Objects begin to make sense once we stop thinking in terms of bits and bytes, or lines of code. Thinking in terms of objects also lets us stop seeing ourselves as simply people who write code. Our job is really about solving problems, and finding meaningful ways to represent the domain in which we operate. It’s a completely different approach from the one that most people take when writing software. It’s the notion that “programs must be written for people to read, and only incidentally for machines to execute,” as Harold Abelson, Gerald Jay Sussman and Julie Sussman state in their book, Structure and Interpretation of Computer Programs.
Thinking in an object-orientated way is a great way to understand the problem you are trying to solve. It allows you to build software that is more maintainable, and easily understandable, for other people.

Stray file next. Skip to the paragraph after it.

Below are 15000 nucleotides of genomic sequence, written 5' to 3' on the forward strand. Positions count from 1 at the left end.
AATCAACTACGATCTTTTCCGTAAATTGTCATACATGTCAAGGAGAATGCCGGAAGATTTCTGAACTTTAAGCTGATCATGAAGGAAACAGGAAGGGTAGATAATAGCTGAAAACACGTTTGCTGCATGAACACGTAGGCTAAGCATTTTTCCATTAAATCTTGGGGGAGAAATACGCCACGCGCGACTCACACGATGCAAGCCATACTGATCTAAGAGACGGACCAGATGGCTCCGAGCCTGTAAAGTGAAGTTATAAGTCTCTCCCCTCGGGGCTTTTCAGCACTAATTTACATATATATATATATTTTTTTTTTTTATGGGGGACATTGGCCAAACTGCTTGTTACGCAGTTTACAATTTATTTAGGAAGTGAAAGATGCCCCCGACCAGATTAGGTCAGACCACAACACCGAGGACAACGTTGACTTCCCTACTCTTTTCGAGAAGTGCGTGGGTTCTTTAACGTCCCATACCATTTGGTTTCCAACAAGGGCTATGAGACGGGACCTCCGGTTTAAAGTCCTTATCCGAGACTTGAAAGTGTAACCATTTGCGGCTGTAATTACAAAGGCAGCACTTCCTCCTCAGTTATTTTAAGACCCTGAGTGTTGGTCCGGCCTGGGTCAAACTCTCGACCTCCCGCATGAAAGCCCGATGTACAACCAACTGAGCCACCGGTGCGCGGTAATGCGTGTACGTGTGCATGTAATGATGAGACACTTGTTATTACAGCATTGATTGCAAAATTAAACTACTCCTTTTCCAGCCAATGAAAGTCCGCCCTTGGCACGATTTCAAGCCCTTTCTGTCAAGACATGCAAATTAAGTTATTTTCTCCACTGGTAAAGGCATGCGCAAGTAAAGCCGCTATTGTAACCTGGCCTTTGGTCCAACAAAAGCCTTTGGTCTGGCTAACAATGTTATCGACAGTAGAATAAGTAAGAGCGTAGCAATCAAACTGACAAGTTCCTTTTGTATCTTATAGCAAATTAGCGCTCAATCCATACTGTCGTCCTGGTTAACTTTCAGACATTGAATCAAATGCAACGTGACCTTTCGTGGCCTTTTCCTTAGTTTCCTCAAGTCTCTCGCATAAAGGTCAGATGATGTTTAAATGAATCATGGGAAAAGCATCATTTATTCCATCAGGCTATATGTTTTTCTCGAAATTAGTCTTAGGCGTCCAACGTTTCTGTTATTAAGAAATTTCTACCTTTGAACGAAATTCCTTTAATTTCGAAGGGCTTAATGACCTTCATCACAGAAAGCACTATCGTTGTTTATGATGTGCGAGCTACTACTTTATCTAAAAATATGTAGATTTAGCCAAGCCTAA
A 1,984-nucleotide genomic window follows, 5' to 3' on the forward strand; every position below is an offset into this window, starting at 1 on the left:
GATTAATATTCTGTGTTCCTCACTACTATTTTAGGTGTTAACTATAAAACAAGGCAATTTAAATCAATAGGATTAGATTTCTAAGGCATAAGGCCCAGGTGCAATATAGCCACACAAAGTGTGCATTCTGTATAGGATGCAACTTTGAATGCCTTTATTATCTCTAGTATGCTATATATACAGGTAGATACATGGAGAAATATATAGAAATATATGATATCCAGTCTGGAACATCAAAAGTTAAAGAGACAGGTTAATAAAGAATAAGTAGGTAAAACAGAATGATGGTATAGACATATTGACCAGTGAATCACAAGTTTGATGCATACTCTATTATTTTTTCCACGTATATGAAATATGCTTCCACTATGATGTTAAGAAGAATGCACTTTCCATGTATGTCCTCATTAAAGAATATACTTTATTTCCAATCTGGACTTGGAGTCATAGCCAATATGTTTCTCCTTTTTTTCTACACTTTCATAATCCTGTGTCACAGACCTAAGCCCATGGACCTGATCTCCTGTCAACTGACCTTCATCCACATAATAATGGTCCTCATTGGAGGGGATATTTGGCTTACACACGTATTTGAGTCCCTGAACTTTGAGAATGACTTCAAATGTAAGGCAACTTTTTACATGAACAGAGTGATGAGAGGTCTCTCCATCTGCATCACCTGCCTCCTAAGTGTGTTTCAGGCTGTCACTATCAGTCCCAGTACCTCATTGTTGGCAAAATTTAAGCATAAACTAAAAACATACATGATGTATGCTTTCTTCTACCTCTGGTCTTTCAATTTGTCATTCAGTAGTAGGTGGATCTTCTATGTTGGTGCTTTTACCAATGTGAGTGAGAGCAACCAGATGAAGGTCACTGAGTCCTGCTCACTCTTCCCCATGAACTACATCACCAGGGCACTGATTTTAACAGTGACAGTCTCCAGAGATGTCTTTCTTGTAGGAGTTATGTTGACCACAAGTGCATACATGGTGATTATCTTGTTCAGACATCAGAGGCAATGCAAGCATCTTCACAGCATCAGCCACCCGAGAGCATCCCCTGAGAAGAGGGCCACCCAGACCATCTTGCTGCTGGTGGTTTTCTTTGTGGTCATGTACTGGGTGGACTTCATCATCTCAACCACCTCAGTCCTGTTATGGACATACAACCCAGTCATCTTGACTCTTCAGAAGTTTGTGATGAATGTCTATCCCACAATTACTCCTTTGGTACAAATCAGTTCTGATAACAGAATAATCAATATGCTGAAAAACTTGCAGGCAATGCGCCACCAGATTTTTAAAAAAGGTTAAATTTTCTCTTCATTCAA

By contrast, when you write code in a procedural way, you’re really putting yourself in the computer’s shoes, so to speak, and writing lines of code in the way it will eventually receive your commands anyway. That’s convenient, if you’re writing a quick 10-lines-long script, but less so if you’re building a complex system on which many programmers must work. Eventually, common sense says you should somehow organize this code into smaller chunks, each containing a different set of procedures (or functions) and representing a distinct domain of sort. In the end, hardly any of this will feel natural, or even logical.